Archive for March, 2011
Monday, March 7th, 2011
That jerk who lets his dog squat on your rare patch of urban grass may soon be caught with his tail between his legs.
Forget warning signs and dirty looks. A U.S. company is marketing a solution to one of the scourges of condo life: doggie doo DNA testing.
The CSI-like service, dubbed PooPrints, aims to name and shame dog owners, who don’t clean up after their pets.
Poo pickup is a condo quandary that is incredibly difficult to enforce, says Bill Thompson of Malvern Condominium Property Management, which runs 50 buildings in the GTA.
People, parking and pets are the “three P’s” of condo problems, Thompson says.
His reaction to doggie DNA testing? “Woo hoo, there’s only two P’s left.”
“I love it,” he says. “This will be a great step toward solving the pet problem.”
Here’s how it works: All dogs in a building get a cheek swab. Their DNA profile is put on file. The next time unclaimed poo appears, a smear of the mess is mailed to a lab in Tennessee where the culprit is identified.
The service is causing a big stink as condo buildings and apartment complexes across the U.S. propose or enforce the poo test.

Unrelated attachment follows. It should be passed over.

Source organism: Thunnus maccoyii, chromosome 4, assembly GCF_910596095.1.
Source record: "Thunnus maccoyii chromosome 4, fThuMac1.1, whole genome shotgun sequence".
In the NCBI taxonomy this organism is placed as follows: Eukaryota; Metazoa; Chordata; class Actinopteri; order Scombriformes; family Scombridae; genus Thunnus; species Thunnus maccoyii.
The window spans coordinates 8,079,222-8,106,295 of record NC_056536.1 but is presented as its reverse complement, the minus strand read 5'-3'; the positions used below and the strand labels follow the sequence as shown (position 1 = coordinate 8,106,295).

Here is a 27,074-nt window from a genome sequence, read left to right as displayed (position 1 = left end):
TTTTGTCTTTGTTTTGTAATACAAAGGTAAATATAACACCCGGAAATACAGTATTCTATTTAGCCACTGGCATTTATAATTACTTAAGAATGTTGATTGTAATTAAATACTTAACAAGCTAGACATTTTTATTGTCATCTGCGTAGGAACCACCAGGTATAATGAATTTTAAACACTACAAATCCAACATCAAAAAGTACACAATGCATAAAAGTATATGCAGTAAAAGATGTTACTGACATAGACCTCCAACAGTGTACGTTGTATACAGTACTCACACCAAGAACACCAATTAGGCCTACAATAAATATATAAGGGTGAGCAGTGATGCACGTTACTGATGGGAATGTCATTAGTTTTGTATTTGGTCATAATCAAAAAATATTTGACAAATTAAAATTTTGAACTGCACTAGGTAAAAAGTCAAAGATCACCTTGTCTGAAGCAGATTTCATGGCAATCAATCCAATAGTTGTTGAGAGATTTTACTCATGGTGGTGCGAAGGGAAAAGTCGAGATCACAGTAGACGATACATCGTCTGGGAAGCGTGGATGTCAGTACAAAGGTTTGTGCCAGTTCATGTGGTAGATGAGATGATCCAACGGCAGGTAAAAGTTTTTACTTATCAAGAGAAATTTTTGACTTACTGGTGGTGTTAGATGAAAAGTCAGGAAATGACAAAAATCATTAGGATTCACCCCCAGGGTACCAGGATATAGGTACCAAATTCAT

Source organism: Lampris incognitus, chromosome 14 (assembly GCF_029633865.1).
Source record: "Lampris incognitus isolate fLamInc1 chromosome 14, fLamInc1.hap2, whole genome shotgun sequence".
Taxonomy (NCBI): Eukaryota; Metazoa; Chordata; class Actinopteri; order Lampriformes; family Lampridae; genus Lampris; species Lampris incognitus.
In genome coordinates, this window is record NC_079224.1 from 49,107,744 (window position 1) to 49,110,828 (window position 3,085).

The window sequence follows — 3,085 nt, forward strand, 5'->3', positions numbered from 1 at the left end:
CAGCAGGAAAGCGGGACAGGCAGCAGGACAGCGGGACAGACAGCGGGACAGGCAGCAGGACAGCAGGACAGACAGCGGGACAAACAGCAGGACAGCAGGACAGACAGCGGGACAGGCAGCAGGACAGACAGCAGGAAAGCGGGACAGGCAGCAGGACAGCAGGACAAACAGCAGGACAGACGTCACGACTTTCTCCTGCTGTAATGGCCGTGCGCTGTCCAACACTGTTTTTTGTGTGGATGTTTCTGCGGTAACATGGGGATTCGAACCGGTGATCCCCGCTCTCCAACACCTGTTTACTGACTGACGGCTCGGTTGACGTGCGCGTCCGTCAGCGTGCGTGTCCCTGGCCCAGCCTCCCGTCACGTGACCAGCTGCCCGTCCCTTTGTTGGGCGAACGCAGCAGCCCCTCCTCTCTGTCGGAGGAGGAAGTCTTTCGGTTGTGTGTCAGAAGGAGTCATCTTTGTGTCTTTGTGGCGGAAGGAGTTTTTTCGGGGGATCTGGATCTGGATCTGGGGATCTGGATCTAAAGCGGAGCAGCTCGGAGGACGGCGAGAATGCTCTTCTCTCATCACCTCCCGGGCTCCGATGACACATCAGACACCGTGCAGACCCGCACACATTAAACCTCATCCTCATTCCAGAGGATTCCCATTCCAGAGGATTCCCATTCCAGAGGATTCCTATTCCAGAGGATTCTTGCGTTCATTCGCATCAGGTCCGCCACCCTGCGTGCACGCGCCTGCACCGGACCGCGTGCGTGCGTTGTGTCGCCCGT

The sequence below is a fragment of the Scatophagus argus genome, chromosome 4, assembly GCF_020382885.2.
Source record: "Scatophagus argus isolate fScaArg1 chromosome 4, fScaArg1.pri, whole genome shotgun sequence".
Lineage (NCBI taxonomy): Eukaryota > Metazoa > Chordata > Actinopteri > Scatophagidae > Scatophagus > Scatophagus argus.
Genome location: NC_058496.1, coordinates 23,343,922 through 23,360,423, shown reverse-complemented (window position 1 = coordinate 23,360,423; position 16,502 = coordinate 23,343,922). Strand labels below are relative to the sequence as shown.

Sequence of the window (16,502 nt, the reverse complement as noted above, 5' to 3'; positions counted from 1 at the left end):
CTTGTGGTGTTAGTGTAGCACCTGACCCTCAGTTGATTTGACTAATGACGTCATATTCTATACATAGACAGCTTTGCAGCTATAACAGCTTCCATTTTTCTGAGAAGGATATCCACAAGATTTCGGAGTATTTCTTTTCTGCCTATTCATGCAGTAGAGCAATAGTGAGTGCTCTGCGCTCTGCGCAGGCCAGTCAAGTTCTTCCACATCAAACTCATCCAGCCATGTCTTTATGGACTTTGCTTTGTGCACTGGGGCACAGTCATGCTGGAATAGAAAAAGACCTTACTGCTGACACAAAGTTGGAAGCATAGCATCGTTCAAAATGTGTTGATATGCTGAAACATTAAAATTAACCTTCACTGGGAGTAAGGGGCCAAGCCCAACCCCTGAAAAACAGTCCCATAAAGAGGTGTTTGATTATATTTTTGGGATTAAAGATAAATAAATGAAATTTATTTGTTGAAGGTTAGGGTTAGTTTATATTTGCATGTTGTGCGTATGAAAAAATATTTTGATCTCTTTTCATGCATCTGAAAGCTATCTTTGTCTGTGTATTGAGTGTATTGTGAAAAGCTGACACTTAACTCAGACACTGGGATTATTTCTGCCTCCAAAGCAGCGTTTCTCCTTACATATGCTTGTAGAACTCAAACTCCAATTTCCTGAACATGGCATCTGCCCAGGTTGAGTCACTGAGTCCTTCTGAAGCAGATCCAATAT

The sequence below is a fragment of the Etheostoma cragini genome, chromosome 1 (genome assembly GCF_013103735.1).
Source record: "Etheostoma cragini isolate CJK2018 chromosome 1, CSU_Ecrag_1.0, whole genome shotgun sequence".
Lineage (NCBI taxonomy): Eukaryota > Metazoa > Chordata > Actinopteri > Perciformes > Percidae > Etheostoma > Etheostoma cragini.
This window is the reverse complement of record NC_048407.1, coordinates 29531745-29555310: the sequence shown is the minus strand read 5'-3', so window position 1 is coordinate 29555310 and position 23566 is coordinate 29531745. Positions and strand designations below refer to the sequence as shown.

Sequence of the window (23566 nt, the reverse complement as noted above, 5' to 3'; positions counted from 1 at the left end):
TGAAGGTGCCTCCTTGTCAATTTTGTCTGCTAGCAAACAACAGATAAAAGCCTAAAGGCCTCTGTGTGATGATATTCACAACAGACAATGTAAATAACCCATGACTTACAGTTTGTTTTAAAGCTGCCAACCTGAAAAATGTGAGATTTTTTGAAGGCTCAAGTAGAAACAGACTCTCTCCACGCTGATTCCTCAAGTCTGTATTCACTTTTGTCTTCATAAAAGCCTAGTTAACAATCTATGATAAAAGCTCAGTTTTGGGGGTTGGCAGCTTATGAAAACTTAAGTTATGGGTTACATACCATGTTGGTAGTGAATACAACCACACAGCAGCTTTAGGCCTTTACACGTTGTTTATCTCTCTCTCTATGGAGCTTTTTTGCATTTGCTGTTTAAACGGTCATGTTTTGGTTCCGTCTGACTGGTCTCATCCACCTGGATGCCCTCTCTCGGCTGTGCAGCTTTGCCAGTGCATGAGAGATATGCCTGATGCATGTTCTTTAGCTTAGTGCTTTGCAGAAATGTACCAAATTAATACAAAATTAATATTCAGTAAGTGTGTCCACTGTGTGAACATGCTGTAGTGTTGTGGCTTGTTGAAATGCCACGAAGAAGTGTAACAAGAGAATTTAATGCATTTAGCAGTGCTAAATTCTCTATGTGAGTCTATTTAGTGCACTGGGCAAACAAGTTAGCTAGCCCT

The board at a ritzy condo in Baltimore, Md. recently considered mandating DNA tests for every dog on its premises. Under the board’s proposal, owners would pay $50 each to cover the test and supplies, plus an extra $10 per month to cover the cost of having the building staff scoop the poop. Abandoned poop would cost the offending pet owner $500.
“It’s absolutely ridiculous,” resident Richard Hopp, who lives in the building with his dog Sparky, told the Baltimore Sun. “I feel like I’m living in a Seinfeld episode.”
Eric Mayer of BioPet Vet Lab, the company that runs PooPrints, says it’s not all about playing Big Brother. Canine droppings have become an environmental concern as more and more people in urban areas become dog owners.
“This stuff is literally piling up,” he says. “Most people do take care of their pets. There’s just a couple who ruin it for everyone else.”
Condo boards in Toronto don’t have the power to impose fines, but members could propose and vote on doggie DNA testing.
Gayla Anderson would welcome the service at her downtown waterfront condominium. It gets messy behind her building in the winter as below-zero temperatures hit Toronto and dog owners make outdoor adventures quick — and yes, dirty.
“Next thing you know, the snow melts and there’s poo everywhere,” says Anderson, who is careful to clean up after her own pup, a Chihuahua named Tequila. “There’s lots of complaining.”
Others say the offenders are tricky, popping out late at night or sneaking behind a corner when they think no one is looking.
“You never see who it is. You just see the result,” says Yvette Barnes, who lives in an apartment building downtown with Lil Mama, her Yorkie/Shih Tzu mix.
“It’s not difficult,” Barnes says. “Frickin’ pick it up.”